The power company may not upsize the wire for a 400A service, which is why your wire is "rated" at 400A. The key discriminator for a 400A service is 2 things -- the rating of the meter base (they are 100A, 200A and 320/400A) and each is physically larger than the other, and the rating of the wires from the meter to the 200A panel. I'll bet those wires are only rated for 200A. It is definitely cheaper to put two 200A panels in parallel than to instal a single 400A panel. Some things also have to change when upgrading to 400A -- the ground/bond wire to a metal water piping system will have to be increased. That can be easy or hard depending on where it is and whether it is covered with finish material on the way there. The wire to ground rods or a concrete foundation electrode would NOT have to be increased.

    Based on the length, I'd use 1/0 aluminum wire or #2 copper wire for a 100A feeder. The neutral could most likely be one or two sizes smaller (#2). The ground wire (yes, you need to run 4 wires) could be #8 copper for a 100A feeder and must have green insulation or be bare. I'd avoid aluminum for the ground wire, but if you need to go that way, then #6 aluminum would be needed and again it must be bare or green insulated. Bare aluminum wire should never be run close to the earth or buried directly in it. The type of wire to use will depend on how you want to get it there -- via an attic space and stud spaces, surface mounted exposed, direct buried, or in conduit (above ground only, or a mix of above/under).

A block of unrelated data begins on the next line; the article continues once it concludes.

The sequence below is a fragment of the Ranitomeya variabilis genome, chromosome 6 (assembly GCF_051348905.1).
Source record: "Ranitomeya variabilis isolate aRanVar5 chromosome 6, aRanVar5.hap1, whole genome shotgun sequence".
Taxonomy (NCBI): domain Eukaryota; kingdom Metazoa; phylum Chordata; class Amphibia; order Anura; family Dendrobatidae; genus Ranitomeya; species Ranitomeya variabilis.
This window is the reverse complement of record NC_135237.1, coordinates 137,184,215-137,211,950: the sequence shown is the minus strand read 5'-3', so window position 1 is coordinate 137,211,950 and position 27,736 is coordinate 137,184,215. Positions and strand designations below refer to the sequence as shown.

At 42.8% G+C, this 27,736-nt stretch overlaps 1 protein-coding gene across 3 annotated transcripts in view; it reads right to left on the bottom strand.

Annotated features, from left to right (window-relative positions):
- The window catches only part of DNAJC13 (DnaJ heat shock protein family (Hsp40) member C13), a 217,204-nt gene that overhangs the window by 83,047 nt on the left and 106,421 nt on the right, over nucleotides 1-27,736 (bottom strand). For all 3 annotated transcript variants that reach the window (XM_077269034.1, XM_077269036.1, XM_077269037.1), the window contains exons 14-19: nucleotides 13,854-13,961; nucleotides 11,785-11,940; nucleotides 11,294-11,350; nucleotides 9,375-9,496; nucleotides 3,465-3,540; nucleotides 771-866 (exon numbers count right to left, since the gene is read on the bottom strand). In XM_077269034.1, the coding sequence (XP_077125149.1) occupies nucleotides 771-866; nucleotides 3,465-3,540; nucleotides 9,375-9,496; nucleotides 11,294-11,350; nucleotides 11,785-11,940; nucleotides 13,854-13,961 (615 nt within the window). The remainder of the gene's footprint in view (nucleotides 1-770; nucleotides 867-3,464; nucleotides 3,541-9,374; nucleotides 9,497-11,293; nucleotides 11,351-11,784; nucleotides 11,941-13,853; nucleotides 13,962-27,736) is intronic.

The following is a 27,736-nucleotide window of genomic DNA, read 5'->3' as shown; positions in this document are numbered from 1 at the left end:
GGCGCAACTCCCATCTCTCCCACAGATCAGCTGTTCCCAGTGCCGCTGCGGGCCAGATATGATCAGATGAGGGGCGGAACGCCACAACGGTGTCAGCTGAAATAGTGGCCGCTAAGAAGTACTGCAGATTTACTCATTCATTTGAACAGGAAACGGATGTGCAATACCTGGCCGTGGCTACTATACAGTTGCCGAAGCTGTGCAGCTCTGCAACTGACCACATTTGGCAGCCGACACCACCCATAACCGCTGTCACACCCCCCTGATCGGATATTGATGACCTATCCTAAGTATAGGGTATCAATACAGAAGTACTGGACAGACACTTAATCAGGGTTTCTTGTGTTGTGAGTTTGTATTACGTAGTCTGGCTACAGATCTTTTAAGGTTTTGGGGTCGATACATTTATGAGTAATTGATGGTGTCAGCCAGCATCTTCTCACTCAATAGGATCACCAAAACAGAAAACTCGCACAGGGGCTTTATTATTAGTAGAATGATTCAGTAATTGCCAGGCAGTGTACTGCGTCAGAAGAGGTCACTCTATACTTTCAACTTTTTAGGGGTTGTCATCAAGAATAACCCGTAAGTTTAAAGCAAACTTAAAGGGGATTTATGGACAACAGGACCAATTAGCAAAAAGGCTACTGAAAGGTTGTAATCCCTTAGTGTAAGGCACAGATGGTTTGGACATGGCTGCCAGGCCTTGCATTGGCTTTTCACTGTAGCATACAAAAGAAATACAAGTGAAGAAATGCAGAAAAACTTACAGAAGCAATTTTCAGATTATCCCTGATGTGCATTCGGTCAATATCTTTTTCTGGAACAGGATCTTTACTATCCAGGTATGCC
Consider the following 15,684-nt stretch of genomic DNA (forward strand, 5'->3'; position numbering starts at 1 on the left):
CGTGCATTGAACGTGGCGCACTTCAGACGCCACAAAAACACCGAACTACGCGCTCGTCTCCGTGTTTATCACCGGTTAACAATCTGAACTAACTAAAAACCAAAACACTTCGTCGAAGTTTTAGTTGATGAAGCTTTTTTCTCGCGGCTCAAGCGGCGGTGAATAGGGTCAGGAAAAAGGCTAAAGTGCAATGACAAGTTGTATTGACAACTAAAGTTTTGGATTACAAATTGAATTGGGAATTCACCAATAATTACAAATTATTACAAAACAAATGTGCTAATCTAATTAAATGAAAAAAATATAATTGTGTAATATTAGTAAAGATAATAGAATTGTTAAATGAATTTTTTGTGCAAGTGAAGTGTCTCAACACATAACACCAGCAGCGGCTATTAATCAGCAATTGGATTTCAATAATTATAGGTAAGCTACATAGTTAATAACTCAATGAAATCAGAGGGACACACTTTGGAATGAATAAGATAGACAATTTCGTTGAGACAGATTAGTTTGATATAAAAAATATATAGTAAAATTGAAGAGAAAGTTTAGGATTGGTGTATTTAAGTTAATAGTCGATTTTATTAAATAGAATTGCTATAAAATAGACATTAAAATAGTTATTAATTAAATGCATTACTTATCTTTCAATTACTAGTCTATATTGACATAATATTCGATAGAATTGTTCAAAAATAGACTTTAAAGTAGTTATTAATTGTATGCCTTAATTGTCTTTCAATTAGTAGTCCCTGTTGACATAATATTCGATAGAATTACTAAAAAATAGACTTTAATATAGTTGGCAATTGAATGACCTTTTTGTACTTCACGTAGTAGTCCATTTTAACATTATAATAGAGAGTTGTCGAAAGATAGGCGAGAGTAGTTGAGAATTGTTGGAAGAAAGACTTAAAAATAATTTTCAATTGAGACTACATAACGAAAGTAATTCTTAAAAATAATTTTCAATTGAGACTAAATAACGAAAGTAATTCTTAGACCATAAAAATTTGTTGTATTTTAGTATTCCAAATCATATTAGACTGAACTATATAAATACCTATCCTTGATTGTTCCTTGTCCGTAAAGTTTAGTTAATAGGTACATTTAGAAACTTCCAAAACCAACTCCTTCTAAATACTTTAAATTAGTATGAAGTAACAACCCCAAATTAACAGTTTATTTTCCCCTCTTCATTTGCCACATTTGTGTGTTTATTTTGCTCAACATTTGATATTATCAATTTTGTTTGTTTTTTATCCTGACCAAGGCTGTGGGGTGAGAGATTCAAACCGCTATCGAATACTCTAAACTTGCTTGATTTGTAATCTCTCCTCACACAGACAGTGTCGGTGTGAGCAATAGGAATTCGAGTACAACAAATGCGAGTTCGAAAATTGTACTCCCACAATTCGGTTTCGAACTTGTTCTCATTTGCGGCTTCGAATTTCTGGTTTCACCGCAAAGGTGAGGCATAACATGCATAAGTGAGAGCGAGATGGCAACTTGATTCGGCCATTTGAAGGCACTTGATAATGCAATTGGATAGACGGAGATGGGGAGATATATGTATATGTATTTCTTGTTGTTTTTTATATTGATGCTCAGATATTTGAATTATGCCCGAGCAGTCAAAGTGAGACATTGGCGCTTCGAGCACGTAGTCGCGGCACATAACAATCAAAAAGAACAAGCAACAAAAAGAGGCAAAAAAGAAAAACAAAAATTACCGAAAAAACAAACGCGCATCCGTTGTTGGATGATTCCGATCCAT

Some panels may not have bending space for 1/0 wire. What is the distance from a circuit breaker lug to the side wall of your panel?